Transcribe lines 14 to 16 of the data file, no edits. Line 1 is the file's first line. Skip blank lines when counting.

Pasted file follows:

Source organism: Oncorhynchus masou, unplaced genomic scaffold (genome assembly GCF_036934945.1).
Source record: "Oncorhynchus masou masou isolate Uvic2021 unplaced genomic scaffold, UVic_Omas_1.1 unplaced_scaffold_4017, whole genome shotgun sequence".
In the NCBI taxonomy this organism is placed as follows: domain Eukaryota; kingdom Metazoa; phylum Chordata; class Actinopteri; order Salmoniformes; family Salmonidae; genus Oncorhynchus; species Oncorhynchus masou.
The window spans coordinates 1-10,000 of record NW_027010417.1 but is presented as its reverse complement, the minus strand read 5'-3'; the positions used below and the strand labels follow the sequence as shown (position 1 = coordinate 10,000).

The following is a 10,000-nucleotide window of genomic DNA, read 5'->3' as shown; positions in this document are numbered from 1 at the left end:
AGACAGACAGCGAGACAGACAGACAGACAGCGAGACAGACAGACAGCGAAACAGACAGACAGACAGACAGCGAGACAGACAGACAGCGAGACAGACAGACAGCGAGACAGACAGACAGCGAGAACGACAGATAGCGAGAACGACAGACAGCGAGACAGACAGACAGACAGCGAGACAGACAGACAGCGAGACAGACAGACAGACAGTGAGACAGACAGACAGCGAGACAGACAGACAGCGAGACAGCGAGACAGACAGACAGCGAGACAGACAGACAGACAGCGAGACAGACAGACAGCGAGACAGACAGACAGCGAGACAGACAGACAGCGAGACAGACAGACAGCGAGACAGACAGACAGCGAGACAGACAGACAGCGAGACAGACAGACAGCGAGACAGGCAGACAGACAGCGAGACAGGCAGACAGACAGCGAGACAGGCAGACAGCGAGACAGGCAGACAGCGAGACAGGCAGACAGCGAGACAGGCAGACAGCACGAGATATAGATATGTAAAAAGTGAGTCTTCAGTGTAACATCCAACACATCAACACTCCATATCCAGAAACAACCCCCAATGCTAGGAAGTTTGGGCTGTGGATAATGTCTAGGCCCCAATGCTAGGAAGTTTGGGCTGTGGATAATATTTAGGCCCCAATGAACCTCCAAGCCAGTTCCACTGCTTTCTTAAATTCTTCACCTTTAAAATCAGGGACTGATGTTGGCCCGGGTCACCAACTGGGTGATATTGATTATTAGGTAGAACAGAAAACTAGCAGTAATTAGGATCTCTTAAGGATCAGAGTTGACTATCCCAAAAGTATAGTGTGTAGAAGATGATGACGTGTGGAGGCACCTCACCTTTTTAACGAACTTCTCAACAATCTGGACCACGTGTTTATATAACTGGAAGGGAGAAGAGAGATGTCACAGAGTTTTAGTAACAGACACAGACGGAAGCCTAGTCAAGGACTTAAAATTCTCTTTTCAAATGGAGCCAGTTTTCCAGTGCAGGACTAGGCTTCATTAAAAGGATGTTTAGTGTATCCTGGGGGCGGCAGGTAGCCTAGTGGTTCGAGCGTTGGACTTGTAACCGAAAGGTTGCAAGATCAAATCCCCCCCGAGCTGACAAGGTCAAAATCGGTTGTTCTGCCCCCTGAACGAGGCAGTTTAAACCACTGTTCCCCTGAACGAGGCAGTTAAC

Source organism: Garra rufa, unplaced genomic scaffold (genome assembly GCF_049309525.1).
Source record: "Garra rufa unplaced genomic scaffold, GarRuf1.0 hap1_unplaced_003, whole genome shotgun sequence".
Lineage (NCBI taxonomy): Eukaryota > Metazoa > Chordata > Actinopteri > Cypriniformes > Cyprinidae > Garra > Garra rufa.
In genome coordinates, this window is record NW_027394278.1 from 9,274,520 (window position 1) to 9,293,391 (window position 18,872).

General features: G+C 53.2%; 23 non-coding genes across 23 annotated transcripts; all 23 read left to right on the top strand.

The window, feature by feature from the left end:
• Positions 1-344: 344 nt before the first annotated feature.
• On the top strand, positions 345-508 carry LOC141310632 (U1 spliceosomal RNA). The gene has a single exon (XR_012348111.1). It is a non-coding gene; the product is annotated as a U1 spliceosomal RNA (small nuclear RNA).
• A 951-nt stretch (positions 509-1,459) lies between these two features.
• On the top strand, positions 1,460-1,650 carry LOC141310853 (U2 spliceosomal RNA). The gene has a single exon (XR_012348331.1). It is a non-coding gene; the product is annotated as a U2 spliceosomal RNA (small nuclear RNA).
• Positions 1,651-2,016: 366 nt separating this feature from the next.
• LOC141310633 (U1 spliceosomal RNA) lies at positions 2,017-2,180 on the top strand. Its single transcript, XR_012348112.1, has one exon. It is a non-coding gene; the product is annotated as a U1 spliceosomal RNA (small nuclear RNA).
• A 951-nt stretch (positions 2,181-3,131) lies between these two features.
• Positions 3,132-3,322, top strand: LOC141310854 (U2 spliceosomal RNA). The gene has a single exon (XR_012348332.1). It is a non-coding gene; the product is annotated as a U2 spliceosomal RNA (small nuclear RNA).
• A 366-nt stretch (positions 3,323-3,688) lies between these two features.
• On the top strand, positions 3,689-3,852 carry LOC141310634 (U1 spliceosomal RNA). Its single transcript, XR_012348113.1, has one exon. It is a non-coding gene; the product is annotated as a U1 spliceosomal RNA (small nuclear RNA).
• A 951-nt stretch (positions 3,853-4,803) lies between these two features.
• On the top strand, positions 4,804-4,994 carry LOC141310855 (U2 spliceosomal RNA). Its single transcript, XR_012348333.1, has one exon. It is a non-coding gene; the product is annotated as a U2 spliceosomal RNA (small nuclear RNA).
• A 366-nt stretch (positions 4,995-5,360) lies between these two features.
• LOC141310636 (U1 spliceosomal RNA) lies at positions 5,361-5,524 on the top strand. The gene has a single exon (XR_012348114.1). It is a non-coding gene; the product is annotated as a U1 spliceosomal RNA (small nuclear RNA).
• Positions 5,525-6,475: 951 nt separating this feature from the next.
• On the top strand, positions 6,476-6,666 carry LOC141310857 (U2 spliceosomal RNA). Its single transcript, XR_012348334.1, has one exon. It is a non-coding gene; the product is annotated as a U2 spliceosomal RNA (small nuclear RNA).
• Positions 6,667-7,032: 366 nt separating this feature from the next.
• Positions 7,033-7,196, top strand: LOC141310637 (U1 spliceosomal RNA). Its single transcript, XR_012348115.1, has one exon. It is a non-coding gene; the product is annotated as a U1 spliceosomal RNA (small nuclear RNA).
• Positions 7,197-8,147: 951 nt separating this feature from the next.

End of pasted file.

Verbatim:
• On the top strand, positions 345-508 carry LOC141310632 (U1 spliceosomal RNA). The gene has a single exon (XR_012348111.1). It is a non-coding gene; the product is annotated as a U1 spliceosomal RNA (small nuclear RNA).
• A 951-nt stretch (positions 509-1,459) lies between these two features.
• On the top strand, positions 1,460-1,650 carry LOC141310853 (U2 spliceosomal RNA). The gene has a single exon (XR_012348331.1). It is a non-coding gene; the product is annotated as a U2 spliceosomal RNA (small nuclear RNA).